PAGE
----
Three years ago, Lee Reid's world unravelled.
The neuroscientist had finished his Masters degree at Auckland University and started a job as a medical writer when he began suffering crippling pain, first in one hand, then both.
"It started as RSI but then with RSI normally once you stop working you start to get better. I didn't," he said.
He saw doctors, physiotherapists, neurologists and neuromuscular specialists who couldn't diagnose the problem.
Unable to work, cook, clean or drive his car, Mr Reid moved back to live with his parents in Havelock North.
Simple tasks like opening a milk bottle were impossible. He was once locked in his bedroom for an hour because he couldn't turn the doorknob.
"That kind of frustration you can't even really explain," he said.
"It just builds up and up over time."
The keen musician, who had been drumming since age 7, was also unable to play - leaving his brand new drum kit to gather cobwebs - but still had ideas about writing music.
Frustrated with the music notation software available - "to write four bars of music would take me four hours" - he began developing his own.
Writing the programming code was laboriously slow. Unable to use his hands, he learned to move a mouse with his feet to operate an on-screen keyboard, and later used a voice recognition programme.
"When you're in a position like that the only thing you have in your life really is time," he said.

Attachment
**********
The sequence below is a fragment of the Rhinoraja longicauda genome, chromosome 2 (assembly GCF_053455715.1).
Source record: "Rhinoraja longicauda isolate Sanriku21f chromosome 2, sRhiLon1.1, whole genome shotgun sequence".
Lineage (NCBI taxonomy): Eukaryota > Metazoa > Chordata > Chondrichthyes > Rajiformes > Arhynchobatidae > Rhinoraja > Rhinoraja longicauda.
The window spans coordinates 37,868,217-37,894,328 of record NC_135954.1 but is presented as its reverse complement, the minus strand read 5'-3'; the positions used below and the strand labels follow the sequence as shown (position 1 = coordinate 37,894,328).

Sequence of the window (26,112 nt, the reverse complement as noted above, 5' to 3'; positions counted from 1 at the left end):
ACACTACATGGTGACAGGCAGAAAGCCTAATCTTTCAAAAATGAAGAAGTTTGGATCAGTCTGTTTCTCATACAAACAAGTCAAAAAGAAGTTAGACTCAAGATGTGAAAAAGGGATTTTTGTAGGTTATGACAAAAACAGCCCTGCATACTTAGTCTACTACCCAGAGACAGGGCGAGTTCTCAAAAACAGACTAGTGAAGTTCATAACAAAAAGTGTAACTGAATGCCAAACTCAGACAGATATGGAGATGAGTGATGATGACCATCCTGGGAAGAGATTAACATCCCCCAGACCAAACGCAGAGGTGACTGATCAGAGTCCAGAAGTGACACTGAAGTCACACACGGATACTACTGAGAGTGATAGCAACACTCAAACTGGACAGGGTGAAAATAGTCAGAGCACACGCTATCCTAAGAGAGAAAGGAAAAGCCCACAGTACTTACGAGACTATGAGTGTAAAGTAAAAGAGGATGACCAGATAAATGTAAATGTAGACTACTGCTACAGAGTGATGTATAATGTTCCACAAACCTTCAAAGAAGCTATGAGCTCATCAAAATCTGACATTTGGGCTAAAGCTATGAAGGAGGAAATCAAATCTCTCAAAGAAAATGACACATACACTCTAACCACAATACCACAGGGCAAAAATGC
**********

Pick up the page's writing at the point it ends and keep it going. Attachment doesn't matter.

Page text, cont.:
"It's that or stare at a wall. It kept me occupied, gave me some hope and made me feel that I actually could do something with myself.
"It was that or just give up, and I'm not really a big fan of the latter."
Mr Reid said he wanted the software to more effectively replicate how people write music by hand.
The system allows notes to be added and removed with a mouse click, and allows users to publish their sheet music as a book or play it back.
After two years of painfully slow work, Musink was released online as a free download in 2012 to an "overwhelmingly positive" response.
A new paid download, Musink Pro, has just been released with extra features. He has promoted the release by putting out a comic of his story, drawn by artist Joshua Drummond.
Mr Reid, 28, is now studying towards his PhD in neuroscience at the University of Queensland.
The pain has lessened and he's now regained "90-something per cent" function in his hands.
He's also playing the drums again. "It hurts but I'm at the point now where the consequences of doing normal everyday things are a matter of hours or days of pain rather than weeks or months of additional pain," he said.
"I have given up on it ever being perfect and just tried to focus on being happy rather than being well."
- On the web: Musink.net